The 4 Hidden Terrors of Being a Girl in Buenos Aires

The dangers, people, are real. I don’t want you to assume this is some artificial post about boys or clothing or anything else considered “girly,” so why don’t we just jump right into it. First up on the list?

Busses, Trucks, & Automobiles

The traffic in Buenos Aires is pure MaYhEm {although, I must say, better than any other city I’ve seen in South America}. I remember one of my first few weeks here, a girl casually told me to mind the cars because her bus driver accidentally smacked into an old lady one day. I really wish I had asked for the end to that story, but I couldn’t exactly shake my face out of a gaping “O” in order to inquire anymore details.

Anyways, the funny thing is, the hectic traffic isn’t the reason the streets are so dangerous for girls. Rather, it’s the “chivalry” on the roads that will getcha. Just what the bloody hell am I talking about? Let me explain: J-walking {aka crossing the street where there is no crosswalk} is perfectly acceptable in BA –and, often times, the only way you’ll get across the road in a timely manner.  However, if you cross at an inopportune time, chances are, you’ll have a taxi aimed straight for your calves like a bowling ball headed for a strike. IF YOU ARE OF THE MALE GENDER: said car will honk the living S-*-*-T out of its horn alerting you to get the H-*-L-L out of their way. The male pedestrian will either be a) publicly humiliated and shamed by the auto’s tauntful toots OR –and this one is more likely– b) curse the cab with chimes of “BOLUDO” all while flailing about that favourited Argentine hand gesture of a loosely pinched fist to demonstrate his hatred, indignation and general frustrastion at the driver.

BUT, if you are FEMALE: drivers want to respect you. And yes, my fair lady, here is where the problem arises. As the speedy racer comes zipping down the avenida, they will see you hurriedly crossing the street a few meters in the distance. And right as they’re about to honk, they see your flowly long locks and curvy silhouette….and there’s no way they’re going to tell THAT to get out of their way.  So then a woman could end up in a situation where, quizas, she is completely oblivious to this driver simply due to the fact that he was too enamored to bother giving her a honk. and SMACK! what a shame….

Mirrored Windows

Come ON….I know I’m not the only girl that feels forced to look every time I walk past a mirrored window. It’s like someone telling you that you have something in your teeth, but you’re not allowed to check. You just HAVE to look. And since most of Buenos Aires is sprinkled with apartments or offices with mirrored lobbies, the opportunity arises about once every three doors while walking down the street.  I’m not sure why I think I would look different than I did three mailboxes ago, but there’s some strange pull inside me that forces my head to look in the mirror…..and check myself out. Sickening, no? It’s not as if I think I’m particularly good-looking or like I want to see how good my outfit looks, or whatever it may be. In fact, it’s more like I usually just notice my smudged eyeliner, embarrassing panty lines, or the toilet paper stuck to my boot {well, okay that’s never happened ….thank god}. It’s just that it’s THERE, I’m THERE, and I HAVE to take a sly side-glance to “check up” on myself…even if only to confirm I remembered to put pants on that day.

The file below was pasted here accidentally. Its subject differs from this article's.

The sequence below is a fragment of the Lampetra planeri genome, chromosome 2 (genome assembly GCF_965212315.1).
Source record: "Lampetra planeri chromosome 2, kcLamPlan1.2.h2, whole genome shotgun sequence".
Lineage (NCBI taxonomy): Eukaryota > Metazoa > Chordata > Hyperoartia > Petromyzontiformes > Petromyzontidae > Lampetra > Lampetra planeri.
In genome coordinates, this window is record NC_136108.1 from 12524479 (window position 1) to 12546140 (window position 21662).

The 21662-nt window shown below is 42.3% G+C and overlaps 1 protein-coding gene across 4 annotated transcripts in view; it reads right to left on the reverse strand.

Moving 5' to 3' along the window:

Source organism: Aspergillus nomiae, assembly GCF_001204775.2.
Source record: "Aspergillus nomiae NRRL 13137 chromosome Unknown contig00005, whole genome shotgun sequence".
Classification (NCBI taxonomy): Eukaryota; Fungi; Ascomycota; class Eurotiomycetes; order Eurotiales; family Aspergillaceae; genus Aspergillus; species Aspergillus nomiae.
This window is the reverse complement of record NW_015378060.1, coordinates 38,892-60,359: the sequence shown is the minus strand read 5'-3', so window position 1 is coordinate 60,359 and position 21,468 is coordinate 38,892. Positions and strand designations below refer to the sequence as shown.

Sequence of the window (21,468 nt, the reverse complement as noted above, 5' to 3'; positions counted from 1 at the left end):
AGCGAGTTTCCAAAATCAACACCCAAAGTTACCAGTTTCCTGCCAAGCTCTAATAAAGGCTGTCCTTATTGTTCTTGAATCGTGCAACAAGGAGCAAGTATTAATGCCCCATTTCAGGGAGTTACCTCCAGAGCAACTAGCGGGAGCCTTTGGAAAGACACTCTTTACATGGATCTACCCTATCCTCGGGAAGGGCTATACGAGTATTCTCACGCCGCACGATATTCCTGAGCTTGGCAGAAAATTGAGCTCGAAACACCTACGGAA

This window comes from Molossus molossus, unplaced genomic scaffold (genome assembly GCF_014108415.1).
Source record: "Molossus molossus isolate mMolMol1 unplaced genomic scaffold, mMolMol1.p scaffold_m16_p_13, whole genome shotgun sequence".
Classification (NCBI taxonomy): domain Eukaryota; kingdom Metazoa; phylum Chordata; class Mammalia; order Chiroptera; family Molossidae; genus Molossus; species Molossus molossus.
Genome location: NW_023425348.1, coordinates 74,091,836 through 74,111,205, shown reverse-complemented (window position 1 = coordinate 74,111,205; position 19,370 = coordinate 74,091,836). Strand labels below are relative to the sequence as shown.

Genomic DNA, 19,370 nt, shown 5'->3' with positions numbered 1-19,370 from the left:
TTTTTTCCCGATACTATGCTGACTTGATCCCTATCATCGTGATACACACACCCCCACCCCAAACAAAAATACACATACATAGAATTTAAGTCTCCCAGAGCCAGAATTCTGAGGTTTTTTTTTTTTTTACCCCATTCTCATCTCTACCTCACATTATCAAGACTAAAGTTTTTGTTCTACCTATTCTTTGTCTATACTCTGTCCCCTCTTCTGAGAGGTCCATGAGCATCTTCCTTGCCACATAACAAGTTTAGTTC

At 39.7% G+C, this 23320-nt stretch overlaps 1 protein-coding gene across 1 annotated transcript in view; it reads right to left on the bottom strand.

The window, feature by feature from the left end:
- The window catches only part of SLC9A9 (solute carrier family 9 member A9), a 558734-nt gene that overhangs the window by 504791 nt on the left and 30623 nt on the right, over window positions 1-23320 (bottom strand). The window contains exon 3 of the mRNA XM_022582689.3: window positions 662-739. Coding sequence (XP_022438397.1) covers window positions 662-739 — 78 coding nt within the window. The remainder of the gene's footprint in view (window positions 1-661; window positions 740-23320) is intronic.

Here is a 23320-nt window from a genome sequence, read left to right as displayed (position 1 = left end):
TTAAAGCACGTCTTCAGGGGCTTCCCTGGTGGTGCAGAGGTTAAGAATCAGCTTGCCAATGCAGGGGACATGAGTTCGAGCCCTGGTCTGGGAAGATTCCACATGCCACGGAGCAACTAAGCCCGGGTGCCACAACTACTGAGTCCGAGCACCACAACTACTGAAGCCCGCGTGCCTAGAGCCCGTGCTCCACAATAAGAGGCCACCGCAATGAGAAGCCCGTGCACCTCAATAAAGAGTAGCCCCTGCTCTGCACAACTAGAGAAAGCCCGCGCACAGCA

Everything “lite”

And I thought the U.S. had an obsession with dieting! Everything in the mercado has a “lite” option: lite crackers, like cheese, lite cereal, lite yogurt. The Coca-Cola brand is even doing a test run of a Coke “LIFE” here to see if it can succeed in the Argentine market before expanding to other countries –it’s basically another version of diet coke. So, why do I consider this all bad. First of all, if you want something, get the real thing. Having a tamagotchi’s not the same as having a dog, and fake glasses won’t make me smarter –so how in the world would diet/”light”/low-cal chocolate mousse successfully satisfy & replace my craving for that realllll good ol’ fluffy pounds of sugar. Plus, there’s all these extra preservatives that become especially tricky to pronounce in Spanish…as if the english format didn’t scare me enough!

The ‘J’ Accent 

Well, this isn’t just a terror for girls….but for all foreigners who come to Argentina. But here’s a YouTube video by a yanqui that makes it all worth it

Anyways, IT’S THE WEEKEND, THANK DIOS. Besitos to you && yours xox

2 thoughts on “The 4 Hidden Terrors of Being a Girl in Buenos Aires

  1. Who told you crossing across the street where there is no crosswalk is acceptable? Don’t complain about the traffic if you are not gonna start by respecting the rules yourself.

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